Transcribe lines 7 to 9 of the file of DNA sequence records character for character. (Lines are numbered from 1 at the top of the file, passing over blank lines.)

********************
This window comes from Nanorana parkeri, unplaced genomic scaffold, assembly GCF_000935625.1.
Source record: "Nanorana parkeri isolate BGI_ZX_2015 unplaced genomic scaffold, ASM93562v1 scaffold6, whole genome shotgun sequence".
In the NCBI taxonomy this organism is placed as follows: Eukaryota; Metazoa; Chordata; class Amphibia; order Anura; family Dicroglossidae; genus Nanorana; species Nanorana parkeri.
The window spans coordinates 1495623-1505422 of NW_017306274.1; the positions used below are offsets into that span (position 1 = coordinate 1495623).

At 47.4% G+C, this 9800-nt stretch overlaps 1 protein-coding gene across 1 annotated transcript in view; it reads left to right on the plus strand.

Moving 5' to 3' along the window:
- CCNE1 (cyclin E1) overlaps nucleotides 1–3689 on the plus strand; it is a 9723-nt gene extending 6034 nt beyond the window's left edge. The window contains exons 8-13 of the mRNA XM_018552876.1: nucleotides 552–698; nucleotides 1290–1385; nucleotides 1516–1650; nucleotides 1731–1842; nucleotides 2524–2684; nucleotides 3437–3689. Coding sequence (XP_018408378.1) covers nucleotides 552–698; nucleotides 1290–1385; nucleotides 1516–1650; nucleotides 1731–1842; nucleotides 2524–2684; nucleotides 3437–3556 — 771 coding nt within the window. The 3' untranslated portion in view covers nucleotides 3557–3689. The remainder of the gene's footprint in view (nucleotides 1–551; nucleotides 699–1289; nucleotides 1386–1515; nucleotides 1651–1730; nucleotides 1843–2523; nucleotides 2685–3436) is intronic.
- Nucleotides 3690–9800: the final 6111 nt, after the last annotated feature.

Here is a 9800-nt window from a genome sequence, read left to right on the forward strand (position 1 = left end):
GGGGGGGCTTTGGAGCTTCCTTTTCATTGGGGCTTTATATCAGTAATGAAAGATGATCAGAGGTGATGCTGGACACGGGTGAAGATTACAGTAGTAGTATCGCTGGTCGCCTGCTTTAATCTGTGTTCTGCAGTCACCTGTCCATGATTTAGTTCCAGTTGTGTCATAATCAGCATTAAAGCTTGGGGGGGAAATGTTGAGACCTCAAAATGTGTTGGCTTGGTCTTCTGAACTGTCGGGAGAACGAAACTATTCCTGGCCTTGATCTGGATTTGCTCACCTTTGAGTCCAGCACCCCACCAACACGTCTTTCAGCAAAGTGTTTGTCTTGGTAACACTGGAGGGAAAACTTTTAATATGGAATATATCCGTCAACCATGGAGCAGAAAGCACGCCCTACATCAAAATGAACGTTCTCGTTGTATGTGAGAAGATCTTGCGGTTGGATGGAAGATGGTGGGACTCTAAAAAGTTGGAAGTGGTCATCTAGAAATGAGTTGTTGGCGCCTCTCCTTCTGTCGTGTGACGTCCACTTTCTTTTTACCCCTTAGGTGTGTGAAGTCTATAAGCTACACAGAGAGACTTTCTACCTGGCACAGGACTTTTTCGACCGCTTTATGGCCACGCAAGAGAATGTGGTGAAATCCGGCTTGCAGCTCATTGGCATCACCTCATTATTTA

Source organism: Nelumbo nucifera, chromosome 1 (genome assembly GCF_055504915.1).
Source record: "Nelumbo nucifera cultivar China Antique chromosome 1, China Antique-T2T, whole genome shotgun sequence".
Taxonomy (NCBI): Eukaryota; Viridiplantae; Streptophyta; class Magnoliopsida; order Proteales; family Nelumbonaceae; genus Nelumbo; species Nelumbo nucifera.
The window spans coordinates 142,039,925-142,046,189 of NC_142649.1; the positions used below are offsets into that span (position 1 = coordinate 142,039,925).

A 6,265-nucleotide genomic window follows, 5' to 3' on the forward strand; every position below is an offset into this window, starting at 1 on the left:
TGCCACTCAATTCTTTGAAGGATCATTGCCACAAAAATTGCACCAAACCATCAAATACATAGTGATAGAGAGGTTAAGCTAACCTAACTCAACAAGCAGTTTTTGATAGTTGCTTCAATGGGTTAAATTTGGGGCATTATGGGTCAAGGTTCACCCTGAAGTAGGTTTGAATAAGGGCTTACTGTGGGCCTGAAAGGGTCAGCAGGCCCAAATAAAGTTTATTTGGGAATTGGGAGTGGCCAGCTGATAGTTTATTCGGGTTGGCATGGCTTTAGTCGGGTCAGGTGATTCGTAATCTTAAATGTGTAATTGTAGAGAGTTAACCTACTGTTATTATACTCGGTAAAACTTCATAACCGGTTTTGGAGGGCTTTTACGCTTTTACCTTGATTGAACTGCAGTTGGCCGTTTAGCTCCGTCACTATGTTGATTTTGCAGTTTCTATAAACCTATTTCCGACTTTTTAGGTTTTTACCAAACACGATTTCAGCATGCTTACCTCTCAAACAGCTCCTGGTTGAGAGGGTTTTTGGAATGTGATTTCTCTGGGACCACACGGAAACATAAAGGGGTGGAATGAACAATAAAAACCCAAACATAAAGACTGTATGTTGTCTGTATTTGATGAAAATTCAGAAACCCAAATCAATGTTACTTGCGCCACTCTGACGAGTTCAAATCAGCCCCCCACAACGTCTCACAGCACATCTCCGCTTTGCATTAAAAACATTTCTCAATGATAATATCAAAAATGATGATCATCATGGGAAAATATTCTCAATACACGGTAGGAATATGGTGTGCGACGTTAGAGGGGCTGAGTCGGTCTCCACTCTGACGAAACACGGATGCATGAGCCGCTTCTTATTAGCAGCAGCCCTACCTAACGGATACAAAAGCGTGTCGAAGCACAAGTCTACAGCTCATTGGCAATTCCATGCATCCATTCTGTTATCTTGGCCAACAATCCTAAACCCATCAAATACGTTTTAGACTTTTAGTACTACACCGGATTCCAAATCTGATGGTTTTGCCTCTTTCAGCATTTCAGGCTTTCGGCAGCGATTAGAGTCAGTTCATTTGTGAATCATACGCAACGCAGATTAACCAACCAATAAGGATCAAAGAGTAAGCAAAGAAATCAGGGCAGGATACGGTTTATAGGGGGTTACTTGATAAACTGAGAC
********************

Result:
- CCNE1 (cyclin E1) overlaps nucleotides 1–3689 on the plus strand; it is a 9723-nt gene extending 6034 nt beyond the window's left edge. The window contains exons 8-13 of the mRNA XM_018552876.1: nucleotides 552–698; nucleotides 1290–1385; nucleotides 1516–1650; nucleotides 1731–1842; nucleotides 2524–2684; nucleotides 3437–3689. Coding sequence (XP_018408378.1) covers nucleotides 552–698; nucleotides 1290–1385; nucleotides 1516–1650; nucleotides 1731–1842; nucleotides 2524–2684; nucleotides 3437–3556 — 771 coding nt within the window. The 3' untranslated portion in view covers nucleotides 3557–3689. The remainder of the gene's footprint in view (nucleotides 1–551; nucleotides 699–1289; nucleotides 1386–1515; nucleotides 1651–1730; nucleotides 1843–2523; nucleotides 2685–3436) is intronic.
- Nucleotides 3690–9800: the final 6111 nt, after the last annotated feature.

Here is a 9800-nt window from a genome sequence, read left to right on the forward strand (position 1 = left end):